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Treasury's War: The Unleashing of a New Era of Financial Warfare
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Treasury's War: The Unleashing of a New Era of Financial Warfare

3.71  ·  Rating details ·  124 Ratings  ·  13 Reviews
For more than a decade, America has been waging a new kind of war against the financial networks of rogue regimes, proliferators, terrorist groups, and criminal syndicates. Juan Zarate, a chief architect of modern financial warfare and a former senior Treasury and White House official, pulls back the curtain on this shadowy world. In this gripping story, he explains in unp ...more
Hardcover, 512 pages
Published September 10th 2013 by PublicAffairs (first published January 1st 2013)
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Greg Stoll
Sep 20, 2013 rated it liked it
An interesting behind-the-scenes look at the work that the Treasury Department did to impose meaningful sanctions against terrorist groups and rogue nations (mostly North Korea and Iran). You'll probably like it more if you're really into financial systems and such - I lost some interest as I went through.
Steven Kaminski
Jan 21, 2017 rated it it was amazing
I learned a LOT in this book. Really fascinating book that gets into the part of terror in the world that we so easily dismiss but is the most important: MONEY. And as Zarate points out...he worked at the Department of the Treasury and also at the White House...without money, terror can't happen...rogue regimes can't go rogue and through the financial systems America can bring anyone to the negotiating table. Why? Because the cost of food for a country's citizens is always greater then any bomb ...more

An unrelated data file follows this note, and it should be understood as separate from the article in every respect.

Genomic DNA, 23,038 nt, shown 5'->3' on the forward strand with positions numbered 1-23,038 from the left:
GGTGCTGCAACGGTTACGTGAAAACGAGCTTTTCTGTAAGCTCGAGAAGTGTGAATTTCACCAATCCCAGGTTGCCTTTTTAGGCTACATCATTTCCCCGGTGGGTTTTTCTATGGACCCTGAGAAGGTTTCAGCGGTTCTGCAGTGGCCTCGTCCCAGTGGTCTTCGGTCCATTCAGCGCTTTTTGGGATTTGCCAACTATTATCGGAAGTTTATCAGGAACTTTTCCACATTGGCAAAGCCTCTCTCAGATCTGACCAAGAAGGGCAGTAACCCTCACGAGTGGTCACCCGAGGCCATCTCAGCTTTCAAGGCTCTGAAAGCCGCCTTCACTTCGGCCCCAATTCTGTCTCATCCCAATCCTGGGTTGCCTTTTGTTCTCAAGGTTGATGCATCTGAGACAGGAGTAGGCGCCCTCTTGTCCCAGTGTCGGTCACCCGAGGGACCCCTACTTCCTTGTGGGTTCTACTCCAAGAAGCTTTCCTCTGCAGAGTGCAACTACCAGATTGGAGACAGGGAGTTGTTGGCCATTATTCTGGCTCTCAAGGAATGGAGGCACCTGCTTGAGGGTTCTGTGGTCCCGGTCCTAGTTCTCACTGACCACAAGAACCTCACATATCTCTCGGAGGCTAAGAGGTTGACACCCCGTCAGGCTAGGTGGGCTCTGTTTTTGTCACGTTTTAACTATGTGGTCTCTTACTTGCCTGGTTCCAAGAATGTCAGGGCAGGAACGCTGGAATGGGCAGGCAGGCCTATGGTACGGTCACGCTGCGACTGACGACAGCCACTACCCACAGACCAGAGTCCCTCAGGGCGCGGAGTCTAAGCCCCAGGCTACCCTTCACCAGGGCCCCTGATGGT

a m
May 18, 2015 rated it really liked it
Somewhere in the middle of this book, I lost my drive to continue; it became onerous to keep turning the pages, as it felt repetitive and more like a textbook full of facts. Still, I went on and finished the book, as I didn't want to miss the reality of new war, the financial war. The Unfortunate thing is that like all weapons of war, no matter how cutting-edge, the enemies will eventually catch up. And just as toy drones and generic drugs, it will be fairly easy to use these tools. These fiannc ...more
Juan Zarate helped head up the U.S. Department of Treasury's financial battle against terrorists during the Bush administration, and later moved on to the National Security Council. He clearly has a great deal of knowledge and enthusiasm for the subject matter. Unfortunately, the book frequently bogged down in bureaucratese. Moreover, the occasional digression into more personal material often seemed odd and out-of-place--the descriptions of other people came across as awkward, even when positiv ...more
Aug 16, 2015 rated it it was amazing
I thought that this book was amazing - a really good insight into the tools that the Treasury (and other organisations / governments) use in order to cut off terrorists / non-state actors and organised criminals from the financial system, and how this has actually worked.